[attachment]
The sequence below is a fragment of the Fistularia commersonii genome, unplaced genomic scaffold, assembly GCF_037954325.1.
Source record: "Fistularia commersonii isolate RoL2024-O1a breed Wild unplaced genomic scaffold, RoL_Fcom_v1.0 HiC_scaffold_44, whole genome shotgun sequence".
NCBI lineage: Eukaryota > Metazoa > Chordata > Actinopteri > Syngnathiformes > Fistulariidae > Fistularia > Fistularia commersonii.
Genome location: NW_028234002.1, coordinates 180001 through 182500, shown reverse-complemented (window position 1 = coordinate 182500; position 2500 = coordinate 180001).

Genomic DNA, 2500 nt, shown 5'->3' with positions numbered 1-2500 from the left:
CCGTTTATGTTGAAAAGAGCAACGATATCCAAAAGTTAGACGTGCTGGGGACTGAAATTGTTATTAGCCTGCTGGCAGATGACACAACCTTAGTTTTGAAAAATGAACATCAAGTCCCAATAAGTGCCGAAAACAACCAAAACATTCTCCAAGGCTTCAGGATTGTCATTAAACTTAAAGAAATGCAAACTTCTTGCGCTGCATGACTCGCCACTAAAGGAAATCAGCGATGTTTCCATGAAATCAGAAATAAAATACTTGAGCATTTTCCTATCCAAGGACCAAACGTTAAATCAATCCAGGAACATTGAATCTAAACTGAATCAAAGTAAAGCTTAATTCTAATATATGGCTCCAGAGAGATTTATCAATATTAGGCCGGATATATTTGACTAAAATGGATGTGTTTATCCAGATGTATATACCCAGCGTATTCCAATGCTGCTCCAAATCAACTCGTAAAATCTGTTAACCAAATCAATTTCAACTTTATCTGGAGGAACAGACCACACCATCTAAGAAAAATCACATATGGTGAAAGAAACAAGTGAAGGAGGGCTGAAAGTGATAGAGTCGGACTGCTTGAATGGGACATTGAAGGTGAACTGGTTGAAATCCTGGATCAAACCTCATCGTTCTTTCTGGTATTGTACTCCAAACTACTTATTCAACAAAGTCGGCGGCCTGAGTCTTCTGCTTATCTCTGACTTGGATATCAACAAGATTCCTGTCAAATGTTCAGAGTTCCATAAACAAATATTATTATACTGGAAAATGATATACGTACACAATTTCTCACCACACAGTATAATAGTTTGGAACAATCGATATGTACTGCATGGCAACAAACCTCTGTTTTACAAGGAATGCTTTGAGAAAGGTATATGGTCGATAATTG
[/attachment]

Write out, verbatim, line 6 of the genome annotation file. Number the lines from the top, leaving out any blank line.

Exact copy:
CCGTTTATGTTGAAAAGAGCAACGATATCCAAAAGTTAGACGTGCTGGGGACTGAAATTGTTATTAGCCTGCTGGCAGATGACACAACCTTAGTTTTGAAAAATGAACATCAAGTCCCAATAAGTGCCGAAAACAACCAAAACATTCTCCAAGGCTTCAGGATTGTCATTAAACTTAAAGAAATGCAAACTTCTTGCGCTGCATGACTCGCCACTAAAGGAAATCAGCGATGTTTCCATGAAATCAGAAATAAAATACTTGAGCATTTTCCTATCCAAGGACCAAACGTTAAATCAATCCAGGAACATTGAATCTAAACTGAATCAAAGTAAAGCTTAATTCTAATATATGGCTCCAGAGAGATTTATCAATATTAGGCCGGATATATTTGACTAAAATGGATGTGTTTATCCAGATGTATATACCCAGCGTATTCCAATGCTGCTCCAAATCAACTCGTAAAATCTGTTAACCAAATCAATTTCAACTTTATCTGGAGGAACAGACCACACCATCTAAGAAAAATCACATATGGTGAAAGAAACAAGTGAAGGAGGGCTGAAAGTGATAGAGTCGGACTGCTTGAATGGGACATTGAAGGTGAACTGGTTGAAATCCTGGATCAAACCTCATCGTTCTTTCTGGTATTGTACTCCAAACTACTTATTCAACAAAGTCGGCGGCCTGAGTCTTCTGCTTATCTCTGACTTGGATATCAACAAGATTCCTGTCAAATGTTCAGAGTTCCATAAACAAATATTATTATACTGGAAAATGATATACGTACACAATTTCTCACCACACAGTATAATAGTTTGGAACAATCGATATGTACTGCATGGCAACAAACCTCTGTTTTACAAGGAATGCTTTGAGAAAGGTATATGGTCGATAATTG